Monday, November 12, 2012

Failing Office automation when run from a service

Scenario: I needed to create a small script to automate the conversion of a Word document into PDF. There's plenty of help out there to script this by using the Microsoft.Office.Interop namespace, for example this simple one. I tried both writing a Powershell script and a compiled C# .exe with the same result: When running from the desktop, everything works fine, whileas running from a scheduled task or from CruiseControl running as a system service failed. If CruiseControl was running from its debug console window however, everything ran fine.

Problem: It seemed clear that the Office libraries required a logged on session to run in, as  also Microsoft confirms here in their Q257757 article.

Solution/workaround: I came across this hack - reposting it here for my own easy access to the knowledge:
  1. Browse to or create this folder: C:\Windows\SysWOW64\config\systemprofile\Desktop on 64 bits Win7/Win2008 - for 32-bits Windows, substitute SysWOW64 part of the path with System32. You might have to change some permissions to get there and you of course need to have administrative rights.
  2. Make sure the user credentials running the service or scheduled task you want to use has full control access permissions to the folder.
I have no idea how this trick can make it all work, but it does - at least in my case. Since Microsoft does not recommend or describe it however - use solely at your own risk. Not suitable for rocket launchers, weapon systems etc..

Friday, June 8, 2012

"Could not find a part of the path" from MSBuild/CruiseControl.NET

This case turned out to be a no-brainer, but for my own (and others who may need it) later reference, here it is:
Scenario: I had set up a test environment for testing MSBuild targets run from CruiseControl.NET. The target I wanted to run was supposed to do simple file operations like copying and unzipping files to a specific disk letter, which in my test environment happened to be a subst to a folder on my local hard drive. Windows 7 64-bits with UAC (User Account Control) on was used, running CruiseControl.NET elevated to give it necessary privileges.
Problem: When running the MSBuild target itself, things worked like a dream. However, when running the target from CruiseControl.NET, it always grinded to a halt at the first attempt to copy/unzip data to my disk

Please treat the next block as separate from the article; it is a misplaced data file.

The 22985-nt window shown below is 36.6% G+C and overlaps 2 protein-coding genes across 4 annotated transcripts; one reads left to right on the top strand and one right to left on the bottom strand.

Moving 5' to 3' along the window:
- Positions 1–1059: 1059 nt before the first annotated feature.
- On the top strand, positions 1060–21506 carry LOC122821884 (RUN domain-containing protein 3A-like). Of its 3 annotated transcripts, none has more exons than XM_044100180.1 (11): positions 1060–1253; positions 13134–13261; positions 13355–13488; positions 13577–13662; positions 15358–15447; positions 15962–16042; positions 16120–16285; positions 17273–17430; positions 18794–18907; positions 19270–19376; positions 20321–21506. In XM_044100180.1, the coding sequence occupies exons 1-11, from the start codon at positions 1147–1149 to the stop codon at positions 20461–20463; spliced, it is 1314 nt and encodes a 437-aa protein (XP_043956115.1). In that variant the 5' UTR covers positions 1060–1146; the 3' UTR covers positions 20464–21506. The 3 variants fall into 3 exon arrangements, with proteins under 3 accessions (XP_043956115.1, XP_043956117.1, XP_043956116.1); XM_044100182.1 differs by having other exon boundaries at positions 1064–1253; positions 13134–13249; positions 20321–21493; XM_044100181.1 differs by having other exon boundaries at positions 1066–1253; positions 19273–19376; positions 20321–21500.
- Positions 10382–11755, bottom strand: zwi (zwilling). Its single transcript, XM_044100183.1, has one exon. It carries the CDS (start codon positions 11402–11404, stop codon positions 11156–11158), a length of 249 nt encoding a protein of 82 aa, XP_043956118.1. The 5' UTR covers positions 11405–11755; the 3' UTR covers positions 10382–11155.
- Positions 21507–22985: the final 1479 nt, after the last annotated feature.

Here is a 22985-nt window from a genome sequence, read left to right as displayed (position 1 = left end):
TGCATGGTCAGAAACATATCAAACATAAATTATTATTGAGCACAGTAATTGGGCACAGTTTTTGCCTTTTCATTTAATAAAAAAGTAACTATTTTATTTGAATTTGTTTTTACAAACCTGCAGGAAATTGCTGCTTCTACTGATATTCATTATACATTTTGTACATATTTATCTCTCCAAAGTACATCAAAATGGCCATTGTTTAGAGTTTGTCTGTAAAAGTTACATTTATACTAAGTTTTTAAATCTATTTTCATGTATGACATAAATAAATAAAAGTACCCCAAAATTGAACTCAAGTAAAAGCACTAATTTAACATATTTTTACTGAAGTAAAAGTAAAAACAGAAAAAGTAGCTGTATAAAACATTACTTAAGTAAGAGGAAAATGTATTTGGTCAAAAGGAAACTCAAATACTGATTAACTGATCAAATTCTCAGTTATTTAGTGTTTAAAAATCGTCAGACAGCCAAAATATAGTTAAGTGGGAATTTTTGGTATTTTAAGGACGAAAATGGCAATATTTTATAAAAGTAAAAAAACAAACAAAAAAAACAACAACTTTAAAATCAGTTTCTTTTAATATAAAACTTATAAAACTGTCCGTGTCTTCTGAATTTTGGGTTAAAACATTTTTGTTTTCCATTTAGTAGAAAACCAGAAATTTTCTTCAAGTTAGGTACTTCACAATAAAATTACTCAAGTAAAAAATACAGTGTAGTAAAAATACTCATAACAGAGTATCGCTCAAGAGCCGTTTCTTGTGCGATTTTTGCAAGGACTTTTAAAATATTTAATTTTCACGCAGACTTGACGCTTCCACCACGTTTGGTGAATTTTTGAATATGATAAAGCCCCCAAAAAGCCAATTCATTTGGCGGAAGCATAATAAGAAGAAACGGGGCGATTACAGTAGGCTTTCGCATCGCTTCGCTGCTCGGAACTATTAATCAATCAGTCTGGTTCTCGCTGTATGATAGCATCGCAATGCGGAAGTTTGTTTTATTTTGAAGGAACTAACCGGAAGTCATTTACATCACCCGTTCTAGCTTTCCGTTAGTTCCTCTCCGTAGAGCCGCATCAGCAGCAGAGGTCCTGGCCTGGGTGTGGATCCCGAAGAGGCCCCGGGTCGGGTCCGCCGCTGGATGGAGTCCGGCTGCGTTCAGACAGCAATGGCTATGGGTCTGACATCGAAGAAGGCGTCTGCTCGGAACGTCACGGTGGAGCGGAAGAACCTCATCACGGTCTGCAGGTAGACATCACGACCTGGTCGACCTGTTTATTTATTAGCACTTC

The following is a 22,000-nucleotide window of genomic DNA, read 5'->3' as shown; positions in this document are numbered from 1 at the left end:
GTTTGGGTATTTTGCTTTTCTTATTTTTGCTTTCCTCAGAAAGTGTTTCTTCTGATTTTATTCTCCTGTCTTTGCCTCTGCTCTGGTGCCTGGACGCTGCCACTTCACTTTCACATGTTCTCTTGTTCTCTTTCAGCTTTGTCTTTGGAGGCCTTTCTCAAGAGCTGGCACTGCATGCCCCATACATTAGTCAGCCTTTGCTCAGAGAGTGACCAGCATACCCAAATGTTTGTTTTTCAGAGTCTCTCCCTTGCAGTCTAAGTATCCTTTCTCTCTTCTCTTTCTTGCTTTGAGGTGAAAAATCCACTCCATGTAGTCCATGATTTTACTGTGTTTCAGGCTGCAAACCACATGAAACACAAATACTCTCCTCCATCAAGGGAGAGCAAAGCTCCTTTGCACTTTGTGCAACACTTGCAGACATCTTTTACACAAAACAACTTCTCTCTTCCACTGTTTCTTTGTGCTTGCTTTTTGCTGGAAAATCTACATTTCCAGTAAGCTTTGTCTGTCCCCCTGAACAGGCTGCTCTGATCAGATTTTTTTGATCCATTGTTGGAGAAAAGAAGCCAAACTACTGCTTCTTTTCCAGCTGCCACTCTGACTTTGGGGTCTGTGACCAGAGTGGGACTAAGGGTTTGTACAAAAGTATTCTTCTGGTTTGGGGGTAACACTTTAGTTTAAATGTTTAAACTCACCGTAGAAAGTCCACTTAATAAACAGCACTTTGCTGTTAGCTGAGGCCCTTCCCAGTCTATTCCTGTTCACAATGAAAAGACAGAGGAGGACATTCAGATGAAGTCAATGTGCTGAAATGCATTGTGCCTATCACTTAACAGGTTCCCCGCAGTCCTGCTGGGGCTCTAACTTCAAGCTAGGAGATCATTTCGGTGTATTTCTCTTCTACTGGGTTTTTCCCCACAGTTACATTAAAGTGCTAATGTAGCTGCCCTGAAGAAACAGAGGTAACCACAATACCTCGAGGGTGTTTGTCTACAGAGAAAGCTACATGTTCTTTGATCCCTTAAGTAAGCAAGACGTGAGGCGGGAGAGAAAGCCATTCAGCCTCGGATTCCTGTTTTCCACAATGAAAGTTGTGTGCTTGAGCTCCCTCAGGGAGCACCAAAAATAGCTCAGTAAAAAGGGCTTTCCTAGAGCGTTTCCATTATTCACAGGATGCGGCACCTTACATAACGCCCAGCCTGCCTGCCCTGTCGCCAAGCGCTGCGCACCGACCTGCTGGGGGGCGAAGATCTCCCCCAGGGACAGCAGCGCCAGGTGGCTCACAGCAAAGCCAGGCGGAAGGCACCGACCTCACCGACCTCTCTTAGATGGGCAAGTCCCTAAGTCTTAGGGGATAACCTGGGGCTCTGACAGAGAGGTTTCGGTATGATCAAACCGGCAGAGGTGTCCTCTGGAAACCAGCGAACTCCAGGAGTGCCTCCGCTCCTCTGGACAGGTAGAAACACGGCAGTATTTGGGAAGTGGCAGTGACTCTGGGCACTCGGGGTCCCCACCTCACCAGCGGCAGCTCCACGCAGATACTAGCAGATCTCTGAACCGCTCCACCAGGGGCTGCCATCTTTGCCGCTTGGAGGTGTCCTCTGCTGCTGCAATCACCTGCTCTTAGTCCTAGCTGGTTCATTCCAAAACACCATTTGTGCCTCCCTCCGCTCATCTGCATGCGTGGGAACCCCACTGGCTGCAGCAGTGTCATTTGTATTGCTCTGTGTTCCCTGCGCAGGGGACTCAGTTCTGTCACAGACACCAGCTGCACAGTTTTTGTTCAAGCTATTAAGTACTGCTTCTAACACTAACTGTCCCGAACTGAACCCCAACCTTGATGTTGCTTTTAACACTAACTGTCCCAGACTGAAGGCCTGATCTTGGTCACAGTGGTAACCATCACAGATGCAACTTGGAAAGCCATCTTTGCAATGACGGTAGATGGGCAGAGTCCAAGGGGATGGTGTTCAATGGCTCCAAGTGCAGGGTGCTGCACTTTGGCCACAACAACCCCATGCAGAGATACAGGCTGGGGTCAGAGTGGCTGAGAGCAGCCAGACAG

Cause: This is the no-brainer: Since CruiseControl.NET ran with elevated privileges (i.e. started with "run as an administrator"), it did not see the substed drive I had set up from a non-elevated cmd window.
Solution: Simply start a cmd window elevated (run as administrator) and do the same subst from there, and voilla! - it works.

Sunday, March 4, 2012

SyncBack hang/freeze on Windows 7 - SMB version problem

Problem: SyncBack Free is a brilliant free tool for synchronizing two folders' contents fast and accurate. I had been using a Windows XP computer with two network cards standing as a bridge between two networks to sync folders between two computers residing on each side of the bridge. Old of age the XP computer were looking forward to its retirement as a young Win7 computer were set up to take over its place. The same SyncBack running the same SyncBack profile on the Win7 computer completely hung the SyncBack process within seconds after syncing was attempted. Only a reboot would kill the process - not even Task Manager managed to take it down.

Factors in the picture:
  • The two remote computers were running Win7  and Server 2008 R2.
  • Syncing between a local folder on the Win7 computer and one of the remote computers would work. Just not syncing between the two remote computers.
  • It made no difference whether Windows Shell (on the Copy/Delete tab) was used to sync or not.
  • Copying files between the remote computers from Windows explorer works just fine.
Problem reason: The reason proved to be SMB version. WinXP uses SMB 1.0, whileas Win7 uses SMB 2.0. For some reason, SyncBack does not manage to copy files between two remote computers as long as the computer is set up to use SMB 2.0.

Solution: Disable SMB v. 2.0, forcing the Win7 computer to revert to using SMB 1.0. This excellent article on Petri explains how - or here in short: From an administrative command line window run the following commands and then reboot to activate (Observe that "bowser" is actually correctly spelled - or rather, it is spelled the way that the computer understands):
sc config lanmanworkstation depend= bowser/mrxsmb10/nsi
sc config mrxsmb20 start= disabled
If you need to revert to SMB 2.0, use the following commands:
sc config lanmanworkstation depend= bowser/mrxsmb10/mrxsmb20/nsi
sc config mrxsmb20 start= auto 
I have not put any effort into researching whether security is an issue with these settings or whether other functionality is negatively affected, for me it gave me what I needed, so I am happy.